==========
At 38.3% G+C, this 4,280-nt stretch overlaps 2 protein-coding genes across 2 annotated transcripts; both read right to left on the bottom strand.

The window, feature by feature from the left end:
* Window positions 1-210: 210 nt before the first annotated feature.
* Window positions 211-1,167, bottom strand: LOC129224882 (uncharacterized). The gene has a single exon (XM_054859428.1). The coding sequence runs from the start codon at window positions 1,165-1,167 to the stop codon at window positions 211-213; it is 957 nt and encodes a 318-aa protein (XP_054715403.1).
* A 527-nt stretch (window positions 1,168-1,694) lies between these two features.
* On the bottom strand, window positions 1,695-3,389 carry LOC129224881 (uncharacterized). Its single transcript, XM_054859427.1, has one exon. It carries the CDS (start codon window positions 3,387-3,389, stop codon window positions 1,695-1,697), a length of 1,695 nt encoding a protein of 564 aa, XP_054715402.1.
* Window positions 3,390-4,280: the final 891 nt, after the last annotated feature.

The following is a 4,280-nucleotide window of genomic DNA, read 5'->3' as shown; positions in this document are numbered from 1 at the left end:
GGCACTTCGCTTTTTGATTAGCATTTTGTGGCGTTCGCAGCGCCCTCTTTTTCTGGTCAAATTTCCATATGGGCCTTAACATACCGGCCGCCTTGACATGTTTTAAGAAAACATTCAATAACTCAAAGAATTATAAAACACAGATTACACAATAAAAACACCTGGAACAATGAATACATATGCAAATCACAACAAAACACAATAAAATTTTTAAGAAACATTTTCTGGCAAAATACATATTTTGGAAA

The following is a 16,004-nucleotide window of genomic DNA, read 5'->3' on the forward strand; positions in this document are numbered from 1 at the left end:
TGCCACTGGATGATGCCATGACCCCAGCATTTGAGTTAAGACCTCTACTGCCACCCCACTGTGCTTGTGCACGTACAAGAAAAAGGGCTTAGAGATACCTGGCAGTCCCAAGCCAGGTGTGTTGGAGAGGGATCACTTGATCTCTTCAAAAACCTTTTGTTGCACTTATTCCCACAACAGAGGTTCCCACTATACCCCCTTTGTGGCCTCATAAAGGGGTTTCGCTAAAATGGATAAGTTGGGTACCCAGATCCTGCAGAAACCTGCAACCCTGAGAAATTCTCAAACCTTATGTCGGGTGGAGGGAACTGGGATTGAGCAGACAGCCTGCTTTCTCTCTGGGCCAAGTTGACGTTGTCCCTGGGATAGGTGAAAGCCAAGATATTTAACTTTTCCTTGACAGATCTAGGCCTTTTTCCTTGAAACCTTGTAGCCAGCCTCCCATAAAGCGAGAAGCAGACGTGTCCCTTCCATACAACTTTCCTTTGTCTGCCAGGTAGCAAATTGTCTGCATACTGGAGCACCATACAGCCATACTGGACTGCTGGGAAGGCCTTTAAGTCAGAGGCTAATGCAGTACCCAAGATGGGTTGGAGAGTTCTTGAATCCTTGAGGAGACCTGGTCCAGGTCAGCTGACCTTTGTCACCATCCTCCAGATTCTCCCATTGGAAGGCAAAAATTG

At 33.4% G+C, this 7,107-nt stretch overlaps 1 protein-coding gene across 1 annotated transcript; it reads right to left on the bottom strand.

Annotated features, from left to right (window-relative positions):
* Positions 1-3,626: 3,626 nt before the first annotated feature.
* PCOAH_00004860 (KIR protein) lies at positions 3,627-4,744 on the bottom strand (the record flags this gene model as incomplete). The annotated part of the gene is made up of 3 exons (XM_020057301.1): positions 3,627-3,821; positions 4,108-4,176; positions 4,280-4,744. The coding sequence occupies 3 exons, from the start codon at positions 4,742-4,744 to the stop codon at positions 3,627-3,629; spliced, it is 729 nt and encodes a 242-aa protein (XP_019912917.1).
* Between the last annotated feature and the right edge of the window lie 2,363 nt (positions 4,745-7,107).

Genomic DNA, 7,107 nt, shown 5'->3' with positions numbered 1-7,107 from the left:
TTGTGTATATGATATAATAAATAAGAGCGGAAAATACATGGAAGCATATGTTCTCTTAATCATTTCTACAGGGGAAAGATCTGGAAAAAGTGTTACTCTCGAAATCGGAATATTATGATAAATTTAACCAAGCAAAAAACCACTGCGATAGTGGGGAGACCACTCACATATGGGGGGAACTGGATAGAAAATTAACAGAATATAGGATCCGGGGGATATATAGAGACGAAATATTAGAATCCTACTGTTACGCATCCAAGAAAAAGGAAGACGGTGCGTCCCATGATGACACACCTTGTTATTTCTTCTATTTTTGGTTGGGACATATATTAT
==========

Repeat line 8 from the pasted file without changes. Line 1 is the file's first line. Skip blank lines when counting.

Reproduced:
The following is a 4,280-nucleotide window of genomic DNA, read 5'->3' as shown; positions in this document are numbered from 1 at the left end: